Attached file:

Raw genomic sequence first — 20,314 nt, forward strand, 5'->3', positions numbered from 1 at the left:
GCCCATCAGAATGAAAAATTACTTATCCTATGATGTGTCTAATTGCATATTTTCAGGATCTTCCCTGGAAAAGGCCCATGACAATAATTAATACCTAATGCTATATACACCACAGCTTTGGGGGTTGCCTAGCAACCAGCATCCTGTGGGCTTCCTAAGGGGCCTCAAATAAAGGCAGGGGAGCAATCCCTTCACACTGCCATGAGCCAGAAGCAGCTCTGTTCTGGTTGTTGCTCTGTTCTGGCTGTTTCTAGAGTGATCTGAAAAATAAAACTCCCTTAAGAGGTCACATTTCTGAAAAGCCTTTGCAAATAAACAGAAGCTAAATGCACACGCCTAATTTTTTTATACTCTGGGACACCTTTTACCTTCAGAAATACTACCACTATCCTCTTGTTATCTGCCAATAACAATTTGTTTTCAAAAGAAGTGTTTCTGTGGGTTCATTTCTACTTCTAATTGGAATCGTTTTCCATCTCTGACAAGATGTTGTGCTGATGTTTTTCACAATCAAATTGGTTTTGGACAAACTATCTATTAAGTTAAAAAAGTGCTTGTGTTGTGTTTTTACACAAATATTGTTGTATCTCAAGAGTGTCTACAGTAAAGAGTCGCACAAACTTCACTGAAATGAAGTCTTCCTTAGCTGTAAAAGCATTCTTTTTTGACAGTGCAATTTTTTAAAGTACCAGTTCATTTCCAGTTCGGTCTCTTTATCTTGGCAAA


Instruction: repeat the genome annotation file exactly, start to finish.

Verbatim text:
Raw genomic sequence first — 20,314 nt, forward strand, 5'->3', positions numbered from 1 at the left:
GCCCATCAGAATGAAAAATTACTTATCCTATGATGTGTCTAATTGCATATTTTCAGGATCTTCCCTGGAAAAGGCCCATGACAATAATTAATACCTAATGCTATATACACCACAGCTTTGGGGGTTGCCTAGCAACCAGCATCCTGTGGGCTTCCTAAGGGGCCTCAAATAAAGGCAGGGGAGCAATCCCTTCACACTGCCATGAGCCAGAAGCAGCTCTGTTCTGGTTGTTGCTCTGTTCTGGCTGTTTCTAGAGTGATCTGAAAAATAAAACTCCCTTAAGAGGTCACATTTCTGAAAAGCCTTTGCAAATAAACAGAAGCTAAATGCACACGCCTAATTTTTTTATACTCTGGGACACCTTTTACCTTCAGAAATACTACCACTATCCTCTTGTTATCTGCCAATAACAATTTGTTTTCAAAAGAAGTGTTTCTGTGGGTTCATTTCTACTTCTAATTGGAATCGTTTTCCATCTCTGACAAGATGTTGTGCTGATGTTTTTCACAATCAAATTGGTTTTGGACAAACTATCTATTAAGTTAAAAAAGTGCTTGTGTTGTGTTTTTACACAAATATTGTTGTATCTCAAGAGTGTCTACAGTAAAGAGTCGCACAAACTTCACTGAAATGAAGTCTTCCTTAGCTGTAAAAGCATTCTTTTTTGACAGTGCAATTTTTTAAAGTACCAGTTCATTTCCAGTTCGGTCTCTTTATCTTGGCAAA